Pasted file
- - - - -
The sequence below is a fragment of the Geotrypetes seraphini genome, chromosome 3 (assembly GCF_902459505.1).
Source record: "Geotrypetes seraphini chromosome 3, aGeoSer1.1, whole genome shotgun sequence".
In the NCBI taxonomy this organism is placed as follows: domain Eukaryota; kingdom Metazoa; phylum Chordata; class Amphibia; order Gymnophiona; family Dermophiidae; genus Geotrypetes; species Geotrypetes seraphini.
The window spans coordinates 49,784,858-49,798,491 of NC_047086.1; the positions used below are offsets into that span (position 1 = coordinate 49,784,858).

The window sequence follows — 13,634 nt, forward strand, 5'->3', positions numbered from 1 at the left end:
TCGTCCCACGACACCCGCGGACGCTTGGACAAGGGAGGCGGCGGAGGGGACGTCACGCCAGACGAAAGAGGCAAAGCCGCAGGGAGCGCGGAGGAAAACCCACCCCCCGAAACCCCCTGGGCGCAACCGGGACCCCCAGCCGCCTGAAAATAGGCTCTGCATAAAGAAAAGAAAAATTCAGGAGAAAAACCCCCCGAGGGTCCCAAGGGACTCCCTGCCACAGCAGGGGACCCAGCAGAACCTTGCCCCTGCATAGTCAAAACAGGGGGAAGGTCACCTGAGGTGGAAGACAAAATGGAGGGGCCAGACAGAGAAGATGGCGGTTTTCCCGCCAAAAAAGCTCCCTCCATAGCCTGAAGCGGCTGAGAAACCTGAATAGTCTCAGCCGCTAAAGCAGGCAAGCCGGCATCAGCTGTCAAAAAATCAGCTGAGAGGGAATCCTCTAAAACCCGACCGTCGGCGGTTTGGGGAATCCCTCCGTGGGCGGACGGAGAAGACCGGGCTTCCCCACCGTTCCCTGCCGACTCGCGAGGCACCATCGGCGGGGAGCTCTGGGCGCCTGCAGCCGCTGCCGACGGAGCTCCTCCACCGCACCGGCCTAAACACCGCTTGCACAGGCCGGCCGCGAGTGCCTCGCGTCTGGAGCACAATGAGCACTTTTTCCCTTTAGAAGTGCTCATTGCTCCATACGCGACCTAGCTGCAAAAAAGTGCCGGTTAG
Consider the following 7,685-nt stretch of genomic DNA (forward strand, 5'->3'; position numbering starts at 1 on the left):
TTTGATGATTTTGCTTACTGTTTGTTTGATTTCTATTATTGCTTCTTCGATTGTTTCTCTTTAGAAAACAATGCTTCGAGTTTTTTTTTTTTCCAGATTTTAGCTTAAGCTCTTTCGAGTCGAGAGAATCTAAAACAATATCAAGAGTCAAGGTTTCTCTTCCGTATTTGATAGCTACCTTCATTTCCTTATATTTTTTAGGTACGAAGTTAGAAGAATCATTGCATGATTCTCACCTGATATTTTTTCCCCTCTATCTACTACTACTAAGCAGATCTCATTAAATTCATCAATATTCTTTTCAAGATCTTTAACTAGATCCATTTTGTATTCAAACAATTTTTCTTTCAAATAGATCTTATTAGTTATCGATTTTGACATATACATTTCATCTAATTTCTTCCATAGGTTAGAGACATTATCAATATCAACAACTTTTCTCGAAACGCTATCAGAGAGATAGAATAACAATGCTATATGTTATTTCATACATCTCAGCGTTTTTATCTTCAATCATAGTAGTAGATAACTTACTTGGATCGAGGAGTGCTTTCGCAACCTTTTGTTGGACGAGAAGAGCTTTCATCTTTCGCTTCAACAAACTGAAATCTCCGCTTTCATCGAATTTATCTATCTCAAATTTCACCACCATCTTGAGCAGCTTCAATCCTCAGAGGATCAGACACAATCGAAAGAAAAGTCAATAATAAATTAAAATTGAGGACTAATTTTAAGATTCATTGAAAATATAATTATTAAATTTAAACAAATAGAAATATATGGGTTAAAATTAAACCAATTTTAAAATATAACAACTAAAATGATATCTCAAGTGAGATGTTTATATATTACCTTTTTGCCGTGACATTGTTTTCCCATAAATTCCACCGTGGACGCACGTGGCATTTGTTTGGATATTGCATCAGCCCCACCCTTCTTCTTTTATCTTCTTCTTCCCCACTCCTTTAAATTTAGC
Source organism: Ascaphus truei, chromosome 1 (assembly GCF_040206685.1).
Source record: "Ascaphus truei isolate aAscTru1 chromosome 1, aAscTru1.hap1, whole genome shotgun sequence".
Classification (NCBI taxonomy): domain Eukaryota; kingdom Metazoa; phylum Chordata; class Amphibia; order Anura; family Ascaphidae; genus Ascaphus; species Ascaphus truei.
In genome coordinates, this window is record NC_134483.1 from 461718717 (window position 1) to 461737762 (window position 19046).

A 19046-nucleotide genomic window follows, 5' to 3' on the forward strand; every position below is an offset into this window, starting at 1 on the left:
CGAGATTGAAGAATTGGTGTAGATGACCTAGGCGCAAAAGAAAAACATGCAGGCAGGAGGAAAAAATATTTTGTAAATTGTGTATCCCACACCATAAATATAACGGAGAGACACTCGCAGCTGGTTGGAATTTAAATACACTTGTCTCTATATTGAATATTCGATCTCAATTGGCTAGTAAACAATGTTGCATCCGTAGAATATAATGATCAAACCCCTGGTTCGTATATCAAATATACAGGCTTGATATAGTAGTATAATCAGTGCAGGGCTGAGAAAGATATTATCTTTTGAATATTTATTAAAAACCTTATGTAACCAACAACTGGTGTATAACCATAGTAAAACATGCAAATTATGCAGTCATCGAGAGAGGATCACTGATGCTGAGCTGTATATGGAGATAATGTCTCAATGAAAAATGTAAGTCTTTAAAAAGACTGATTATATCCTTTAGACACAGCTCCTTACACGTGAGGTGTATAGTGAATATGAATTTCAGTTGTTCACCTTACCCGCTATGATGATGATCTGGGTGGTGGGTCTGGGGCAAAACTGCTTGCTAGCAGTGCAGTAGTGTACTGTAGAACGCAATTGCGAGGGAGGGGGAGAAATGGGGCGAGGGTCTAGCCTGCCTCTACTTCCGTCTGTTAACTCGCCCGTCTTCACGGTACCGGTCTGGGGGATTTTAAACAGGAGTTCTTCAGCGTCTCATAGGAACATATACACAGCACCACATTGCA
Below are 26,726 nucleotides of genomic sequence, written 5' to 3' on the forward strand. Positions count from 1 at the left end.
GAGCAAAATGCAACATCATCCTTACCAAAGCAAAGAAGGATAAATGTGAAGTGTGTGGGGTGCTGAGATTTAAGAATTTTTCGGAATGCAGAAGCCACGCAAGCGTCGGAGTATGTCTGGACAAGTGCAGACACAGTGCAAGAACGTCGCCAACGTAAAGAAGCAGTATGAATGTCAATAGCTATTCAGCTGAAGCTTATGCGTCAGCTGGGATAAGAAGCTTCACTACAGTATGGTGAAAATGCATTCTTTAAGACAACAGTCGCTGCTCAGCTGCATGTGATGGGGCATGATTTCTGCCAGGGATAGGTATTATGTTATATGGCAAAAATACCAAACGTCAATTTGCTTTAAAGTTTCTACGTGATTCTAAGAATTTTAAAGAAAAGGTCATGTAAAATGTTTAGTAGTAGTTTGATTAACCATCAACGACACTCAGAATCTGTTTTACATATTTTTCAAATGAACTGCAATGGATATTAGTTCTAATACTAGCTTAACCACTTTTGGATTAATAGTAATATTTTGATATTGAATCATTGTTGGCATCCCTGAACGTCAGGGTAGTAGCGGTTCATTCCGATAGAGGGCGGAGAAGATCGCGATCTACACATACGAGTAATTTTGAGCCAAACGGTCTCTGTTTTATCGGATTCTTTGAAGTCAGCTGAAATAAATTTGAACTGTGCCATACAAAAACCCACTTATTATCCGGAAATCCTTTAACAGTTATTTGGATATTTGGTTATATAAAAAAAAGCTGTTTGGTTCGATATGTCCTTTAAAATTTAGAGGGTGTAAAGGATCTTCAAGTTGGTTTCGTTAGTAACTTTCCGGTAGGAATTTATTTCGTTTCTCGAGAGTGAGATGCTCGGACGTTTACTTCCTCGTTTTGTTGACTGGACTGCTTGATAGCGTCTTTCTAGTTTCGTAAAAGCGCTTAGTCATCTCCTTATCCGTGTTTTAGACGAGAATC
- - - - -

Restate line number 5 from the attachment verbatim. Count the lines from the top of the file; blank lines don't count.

The window sequence follows — 13,634 nt, forward strand, 5'->3', positions numbered from 1 at the left end: